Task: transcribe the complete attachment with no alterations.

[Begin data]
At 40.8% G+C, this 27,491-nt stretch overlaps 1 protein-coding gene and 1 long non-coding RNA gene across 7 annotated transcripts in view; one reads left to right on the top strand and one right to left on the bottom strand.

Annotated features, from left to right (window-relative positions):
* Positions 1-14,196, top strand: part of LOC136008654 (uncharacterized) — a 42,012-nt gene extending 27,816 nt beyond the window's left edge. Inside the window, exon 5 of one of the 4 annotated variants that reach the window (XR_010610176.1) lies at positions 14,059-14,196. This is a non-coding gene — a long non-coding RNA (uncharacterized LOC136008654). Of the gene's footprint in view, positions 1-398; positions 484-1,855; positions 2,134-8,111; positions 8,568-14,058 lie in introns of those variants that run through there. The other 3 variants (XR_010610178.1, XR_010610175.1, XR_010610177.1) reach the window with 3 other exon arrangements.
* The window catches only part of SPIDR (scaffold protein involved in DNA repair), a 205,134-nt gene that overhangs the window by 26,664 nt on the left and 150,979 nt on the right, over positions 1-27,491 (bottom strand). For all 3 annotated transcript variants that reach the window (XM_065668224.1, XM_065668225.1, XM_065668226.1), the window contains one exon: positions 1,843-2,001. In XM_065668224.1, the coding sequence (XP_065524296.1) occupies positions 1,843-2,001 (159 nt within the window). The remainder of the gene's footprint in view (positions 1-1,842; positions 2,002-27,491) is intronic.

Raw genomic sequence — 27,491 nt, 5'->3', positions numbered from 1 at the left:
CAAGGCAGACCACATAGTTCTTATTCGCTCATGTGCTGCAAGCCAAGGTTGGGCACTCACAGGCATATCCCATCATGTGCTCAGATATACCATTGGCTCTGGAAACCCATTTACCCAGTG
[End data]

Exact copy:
At 40.8% G+C, this 27,491-nt stretch overlaps 1 protein-coding gene and 1 long non-coding RNA gene across 7 annotated transcripts in view; one reads left to right on the top strand and one right to left on the bottom strand.

Annotated features, from left to right (window-relative positions):
* Positions 1-14,196, top strand: part of LOC136008654 (uncharacterized) — a 42,012-nt gene extending 27,816 nt beyond the window's left edge. Inside the window, exon 5 of one of the 4 annotated variants that reach the window (XR_010610176.1) lies at positions 14,059-14,196. This is a non-coding gene — a long non-coding RNA (uncharacterized LOC136008654). Of the gene's footprint in view, positions 1-398; positions 484-1,855; positions 2,134-8,111; positions 8,568-14,058 lie in introns of those variants that run through there. The other 3 variants (XR_010610178.1, XR_010610175.1, XR_010610177.1) reach the window with 3 other exon arrangements.
* The window catches only part of SPIDR (scaffold protein involved in DNA repair), a 205,134-nt gene that overhangs the window by 26,664 nt on the left and 150,979 nt on the right, over positions 1-27,491 (bottom strand). For all 3 annotated transcript variants that reach the window (XM_065668224.1, XM_065668225.1, XM_065668226.1), the window contains one exon: positions 1,843-2,001. In XM_065668224.1, the coding sequence (XP_065524296.1) occupies positions 1,843-2,001 (159 nt within the window). The remainder of the gene's footprint in view (positions 1-1,842; positions 2,002-27,491) is intronic.

Raw genomic sequence — 27,491 nt, 5'->3', positions numbered from 1 at the left:
CAAGGCAGACCACATAGTTCTTATTCGCTCATGTGCTGCAAGCCAAGGTTGGGCACTCACAGGCATATCCCATCATGTGCTCAGATATACCATTGGCTCTGGAAACCCATTTACCCAGTG